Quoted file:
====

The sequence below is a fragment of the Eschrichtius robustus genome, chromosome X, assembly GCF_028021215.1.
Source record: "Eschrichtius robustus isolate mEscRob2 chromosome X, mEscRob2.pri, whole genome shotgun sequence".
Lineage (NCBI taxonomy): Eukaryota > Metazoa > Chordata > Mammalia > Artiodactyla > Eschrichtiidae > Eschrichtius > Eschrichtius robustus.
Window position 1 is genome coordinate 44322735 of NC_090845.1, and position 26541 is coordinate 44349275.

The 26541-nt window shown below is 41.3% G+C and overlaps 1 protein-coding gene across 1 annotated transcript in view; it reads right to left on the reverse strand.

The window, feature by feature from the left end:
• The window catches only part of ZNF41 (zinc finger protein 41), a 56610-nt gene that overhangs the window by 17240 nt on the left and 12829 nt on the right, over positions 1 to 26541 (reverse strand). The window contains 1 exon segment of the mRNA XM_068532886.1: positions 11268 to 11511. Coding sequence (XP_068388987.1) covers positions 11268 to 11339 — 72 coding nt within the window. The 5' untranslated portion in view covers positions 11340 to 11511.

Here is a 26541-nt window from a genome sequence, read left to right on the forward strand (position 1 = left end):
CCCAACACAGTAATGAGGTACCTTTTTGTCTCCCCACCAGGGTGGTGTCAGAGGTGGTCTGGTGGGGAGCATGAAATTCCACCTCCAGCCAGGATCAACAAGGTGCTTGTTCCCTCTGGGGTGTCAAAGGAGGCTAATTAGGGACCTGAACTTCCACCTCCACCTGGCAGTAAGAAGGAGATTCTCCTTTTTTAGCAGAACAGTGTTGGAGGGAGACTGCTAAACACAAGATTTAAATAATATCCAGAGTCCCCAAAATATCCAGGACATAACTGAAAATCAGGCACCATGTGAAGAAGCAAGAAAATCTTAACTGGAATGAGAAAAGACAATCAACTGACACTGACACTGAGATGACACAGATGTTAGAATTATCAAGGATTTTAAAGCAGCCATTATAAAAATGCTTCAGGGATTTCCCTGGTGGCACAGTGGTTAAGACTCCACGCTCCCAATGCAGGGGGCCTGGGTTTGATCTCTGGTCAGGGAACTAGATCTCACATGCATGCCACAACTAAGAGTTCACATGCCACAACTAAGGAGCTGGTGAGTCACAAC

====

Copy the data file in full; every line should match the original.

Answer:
The sequence below is a fragment of the Eschrichtius robustus genome, chromosome X, assembly GCF_028021215.1.
Source record: "Eschrichtius robustus isolate mEscRob2 chromosome X, mEscRob2.pri, whole genome shotgun sequence".
Lineage (NCBI taxonomy): Eukaryota > Metazoa > Chordata > Mammalia > Artiodactyla > Eschrichtiidae > Eschrichtius > Eschrichtius robustus.
Window position 1 is genome coordinate 44322735 of NC_090845.1, and position 26541 is coordinate 44349275.

The 26541-nt window shown below is 41.3% G+C and overlaps 1 protein-coding gene across 1 annotated transcript in view; it reads right to left on the reverse strand.

The window, feature by feature from the left end:
• The window catches only part of ZNF41 (zinc finger protein 41), a 56610-nt gene that overhangs the window by 17240 nt on the left and 12829 nt on the right, over positions 1 to 26541 (reverse strand). The window contains 1 exon segment of the mRNA XM_068532886.1: positions 11268 to 11511. Coding sequence (XP_068388987.1) covers positions 11268 to 11339 — 72 coding nt within the window. The 5' untranslated portion in view covers positions 11340 to 11511.

Here is a 26541-nt window from a genome sequence, read left to right on the forward strand (position 1 = left end):
CCCAACACAGTAATGAGGTACCTTTTTGTCTCCCCACCAGGGTGGTGTCAGAGGTGGTCTGGTGGGGAGCATGAAATTCCACCTCCAGCCAGGATCAACAAGGTGCTTGTTCCCTCTGGGGTGTCAAAGGAGGCTAATTAGGGACCTGAACTTCCACCTCCACCTGGCAGTAAGAAGGAGATTCTCCTTTTTTAGCAGAACAGTGTTGGAGGGAGACTGCTAAACACAAGATTTAAATAATATCCAGAGTCCCCAAAATATCCAGGACATAACTGAAAATCAGGCACCATGTGAAGAAGCAAGAAAATCTTAACTGGAATGAGAAAAGACAATCAACTGACACTGACACTGAGATGACACAGATGTTAGAATTATCAAGGATTTTAAAGCAGCCATTATAAAAATGCTTCAGGGATTTCCCTGGTGGCACAGTGGTTAAGACTCCACGCTCCCAATGCAGGGGGCCTGGGTTTGATCTCTGGTCAGGGAACTAGATCTCACATGCATGCCACAACTAAGAGTTCACATGCCACAACTAAGGAGCTGGTGAGTCACAAC